There are some nice visual touches in the movie and the final scene at the farm house with the horse is a jolt. I would guess you could credit camera man Harry J. Wild for most of the film's look - he certainly shot his share of noir including Pitfall, Nocturne, Station West, The Threat, His Kind of Woman and many, many more. Director/actor Irving Pichel didn't do anything remarkable in the film-noir world outside of this one (which is great), but turned out the enjoyable Quicksand in 1950.

The cast of They Won't Believe Me! Is strong. Robert Young is remembered by men of a certain age as Marcus Welby, M.D. Here he's quite good as the playboy with a wandering eye. Jane Greer is only months away before Out of the Past is released. She's at the height of her beauty. Finally Susan Hayward is given some of the best lines. She's quite something when she's trying to reel in Larry by cutting down his rich wife and flashing a smile that is so suggestive it should be illegal - only Gilda's hair flip is more powerful.


Hayward and Young's best bits are exorcised from the 80 minute cut including a kiss at the opera (with Larry's wife not too far away.)

Noir of the Week has been going for seven years now. There aren't many top shelf noirs we haven't talked about yet. This is one. They Won't Believe Me! Is a good stiff drink if you can find a bar that serves it straight up.

Written by Steve-O


  1. Great write-up! I've watched this film several times but never realized, till I read your review, that it had been so badly cut. No wonder I always felt as if something was missing. I hope that the full film will be released on DVD soon. I may be mistaken, but wasn't the woman played by Susan Hayward called Verna, not Vera?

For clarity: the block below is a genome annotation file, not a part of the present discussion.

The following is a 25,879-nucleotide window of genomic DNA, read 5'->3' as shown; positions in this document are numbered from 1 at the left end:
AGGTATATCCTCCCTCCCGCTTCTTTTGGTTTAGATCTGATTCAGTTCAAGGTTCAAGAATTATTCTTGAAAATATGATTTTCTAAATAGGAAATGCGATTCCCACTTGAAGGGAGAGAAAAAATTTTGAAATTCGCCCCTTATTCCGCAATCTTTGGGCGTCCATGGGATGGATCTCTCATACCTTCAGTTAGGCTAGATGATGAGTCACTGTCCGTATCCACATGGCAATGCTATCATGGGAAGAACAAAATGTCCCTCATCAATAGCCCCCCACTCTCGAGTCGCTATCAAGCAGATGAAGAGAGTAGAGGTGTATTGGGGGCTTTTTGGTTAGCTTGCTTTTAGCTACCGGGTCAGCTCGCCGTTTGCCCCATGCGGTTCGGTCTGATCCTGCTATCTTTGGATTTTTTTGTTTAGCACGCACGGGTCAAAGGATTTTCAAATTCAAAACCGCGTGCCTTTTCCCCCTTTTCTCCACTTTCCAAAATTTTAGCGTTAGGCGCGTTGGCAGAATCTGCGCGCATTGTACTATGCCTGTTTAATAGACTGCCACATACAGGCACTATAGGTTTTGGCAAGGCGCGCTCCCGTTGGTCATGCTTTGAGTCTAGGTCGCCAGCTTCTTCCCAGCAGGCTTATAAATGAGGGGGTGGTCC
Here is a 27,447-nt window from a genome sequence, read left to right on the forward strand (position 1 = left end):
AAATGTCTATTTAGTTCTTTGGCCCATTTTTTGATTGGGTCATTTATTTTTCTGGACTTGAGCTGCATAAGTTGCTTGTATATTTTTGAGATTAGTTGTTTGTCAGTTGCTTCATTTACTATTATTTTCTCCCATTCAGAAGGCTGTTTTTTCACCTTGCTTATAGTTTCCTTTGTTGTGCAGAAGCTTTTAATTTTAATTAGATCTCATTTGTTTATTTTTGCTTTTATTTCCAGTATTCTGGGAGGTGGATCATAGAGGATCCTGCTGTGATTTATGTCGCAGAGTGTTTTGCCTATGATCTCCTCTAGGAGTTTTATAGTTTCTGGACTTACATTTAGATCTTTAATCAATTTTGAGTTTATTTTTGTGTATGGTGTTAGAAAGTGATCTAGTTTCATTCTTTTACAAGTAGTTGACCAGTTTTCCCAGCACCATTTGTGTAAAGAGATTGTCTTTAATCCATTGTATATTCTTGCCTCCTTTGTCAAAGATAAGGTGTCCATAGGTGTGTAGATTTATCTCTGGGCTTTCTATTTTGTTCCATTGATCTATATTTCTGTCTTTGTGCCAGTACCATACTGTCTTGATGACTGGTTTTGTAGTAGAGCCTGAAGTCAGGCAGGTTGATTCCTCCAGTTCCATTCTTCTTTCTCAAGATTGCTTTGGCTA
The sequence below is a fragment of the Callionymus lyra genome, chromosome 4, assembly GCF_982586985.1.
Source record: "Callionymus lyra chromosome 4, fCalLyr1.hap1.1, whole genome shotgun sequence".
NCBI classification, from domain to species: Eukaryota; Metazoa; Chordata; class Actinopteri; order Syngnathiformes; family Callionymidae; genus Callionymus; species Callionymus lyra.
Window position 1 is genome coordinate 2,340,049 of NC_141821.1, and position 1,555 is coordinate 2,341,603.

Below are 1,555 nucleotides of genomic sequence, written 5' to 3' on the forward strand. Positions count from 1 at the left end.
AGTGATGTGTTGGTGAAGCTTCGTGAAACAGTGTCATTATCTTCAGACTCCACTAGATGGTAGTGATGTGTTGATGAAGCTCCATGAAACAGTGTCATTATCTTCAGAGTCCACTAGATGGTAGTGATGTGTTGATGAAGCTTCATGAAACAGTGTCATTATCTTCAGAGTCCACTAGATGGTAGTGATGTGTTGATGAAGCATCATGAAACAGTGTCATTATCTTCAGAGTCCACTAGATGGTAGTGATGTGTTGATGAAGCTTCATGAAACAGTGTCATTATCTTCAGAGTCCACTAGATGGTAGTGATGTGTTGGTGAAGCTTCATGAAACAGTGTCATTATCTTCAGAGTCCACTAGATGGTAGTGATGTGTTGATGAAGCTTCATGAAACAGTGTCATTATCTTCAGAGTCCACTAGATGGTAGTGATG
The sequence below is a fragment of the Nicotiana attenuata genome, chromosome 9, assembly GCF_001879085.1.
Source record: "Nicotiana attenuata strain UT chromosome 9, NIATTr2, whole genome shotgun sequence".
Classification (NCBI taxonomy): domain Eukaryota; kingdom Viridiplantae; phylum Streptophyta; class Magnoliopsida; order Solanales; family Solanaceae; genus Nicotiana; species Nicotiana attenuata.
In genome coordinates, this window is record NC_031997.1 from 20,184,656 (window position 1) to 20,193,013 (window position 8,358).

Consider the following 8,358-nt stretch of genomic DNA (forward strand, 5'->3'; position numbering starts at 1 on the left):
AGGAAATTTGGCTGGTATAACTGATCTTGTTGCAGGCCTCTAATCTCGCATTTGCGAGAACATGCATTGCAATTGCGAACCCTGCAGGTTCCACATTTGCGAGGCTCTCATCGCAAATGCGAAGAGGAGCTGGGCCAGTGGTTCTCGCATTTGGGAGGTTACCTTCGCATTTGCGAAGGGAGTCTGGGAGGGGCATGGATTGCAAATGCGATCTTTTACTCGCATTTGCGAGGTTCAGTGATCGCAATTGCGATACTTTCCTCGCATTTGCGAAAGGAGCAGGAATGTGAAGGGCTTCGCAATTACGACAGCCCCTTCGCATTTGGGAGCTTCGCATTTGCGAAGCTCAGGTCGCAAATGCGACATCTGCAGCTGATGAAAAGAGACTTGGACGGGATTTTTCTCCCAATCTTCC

1. thanks for your comments. And you're right... Verna not Vera. Corrected!

  2. This is one of the greatest noirs of all time, and you're absolutely right -- the 80 minute cut is a disaster. Luckily for me, I was able to see it uncut at the Thalia Theater in NYC many years ago in 35mm, and it made an indelible impression.

    Irving Pichel's direction is immaculate, and Robert Young is very interestingly cast against type as the ne'er do well husband. It's sad that this isn't available on DVD; and you're right about the Italian DVD - it's still cut.

    I just assumed that someone had tackled this on NOTW a long time ago; this truly is, from first frame to last, an absolutely superb film -- not just an excellent noir, but a brilliant, tough piece of filmmaking, easily in the same class as Jacques Tourneur's OUT OF THE PAST.

    I can only hope that the WB Archive follows through with putting this out, even with potentially damaged footage. It's a missing gem in American film history. If anyone out there has a decent copy of the uncut version, I sure would like to hear from them.

  3. Most amusing review, with nuggets of very interesting information. Pity the edited film isn't as good as the clip would lead you to believe.

    **Larry is kinda slow and is only interested in the toy boat not one of the “queens of film noir” batting her doe eyes next to him**

  4. Good review. I will look for this movie soon. Any time I can find a "new" noir movie, I like to jump on it. Thanks again for your insights.

  5. Nice job Steve - and congrats on seven great years!

    1. Thanks... I keep it going with a lot of help from you and other contributors.

  6. I have the old laserdisc release of "They Won't Believe Me," that was issued about 20 years ago by Image Entertainment. The print of the film used for the LD edition is not the best, and was obviously mastered from an inferiour source (perhaps a 16mm copy of the film) but it is indeed the full-length version. I timed the LD carefully, and he film clocked in at 94 minutes. As well, I did a general scene-by-scene comparision against the TCM version to verify the LD containted the missing content. The print that TCM used is certainly beautiful, but I will hang on to my less-than-perfect, but uncut, laserdisc copy of this great film until an uncut DVD is available!